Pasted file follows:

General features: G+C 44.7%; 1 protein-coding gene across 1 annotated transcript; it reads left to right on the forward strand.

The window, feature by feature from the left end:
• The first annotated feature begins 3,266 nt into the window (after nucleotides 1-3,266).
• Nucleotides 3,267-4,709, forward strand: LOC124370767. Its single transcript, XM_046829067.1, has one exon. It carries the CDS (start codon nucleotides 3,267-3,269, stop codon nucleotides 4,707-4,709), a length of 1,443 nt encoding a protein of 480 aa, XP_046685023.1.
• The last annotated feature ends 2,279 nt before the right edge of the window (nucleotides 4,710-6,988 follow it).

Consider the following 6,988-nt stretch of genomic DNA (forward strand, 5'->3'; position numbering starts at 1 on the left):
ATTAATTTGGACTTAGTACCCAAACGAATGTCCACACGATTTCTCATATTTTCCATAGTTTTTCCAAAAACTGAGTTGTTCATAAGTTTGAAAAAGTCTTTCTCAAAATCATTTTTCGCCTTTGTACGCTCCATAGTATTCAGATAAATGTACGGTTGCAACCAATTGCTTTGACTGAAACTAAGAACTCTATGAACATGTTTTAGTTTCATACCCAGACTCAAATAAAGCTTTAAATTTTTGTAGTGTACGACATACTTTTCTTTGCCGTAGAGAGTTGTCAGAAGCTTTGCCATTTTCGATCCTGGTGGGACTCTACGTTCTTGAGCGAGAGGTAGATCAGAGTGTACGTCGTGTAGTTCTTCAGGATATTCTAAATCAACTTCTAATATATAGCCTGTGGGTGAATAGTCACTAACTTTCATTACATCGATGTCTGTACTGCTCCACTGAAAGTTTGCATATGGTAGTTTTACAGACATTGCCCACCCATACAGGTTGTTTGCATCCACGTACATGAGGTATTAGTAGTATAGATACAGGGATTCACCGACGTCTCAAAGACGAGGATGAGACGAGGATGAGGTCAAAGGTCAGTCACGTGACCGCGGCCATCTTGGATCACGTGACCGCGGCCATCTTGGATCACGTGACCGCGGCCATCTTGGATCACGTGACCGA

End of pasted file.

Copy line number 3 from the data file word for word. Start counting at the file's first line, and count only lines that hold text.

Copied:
• The first annotated feature begins 3,266 nt into the window (after nucleotides 1-3,266).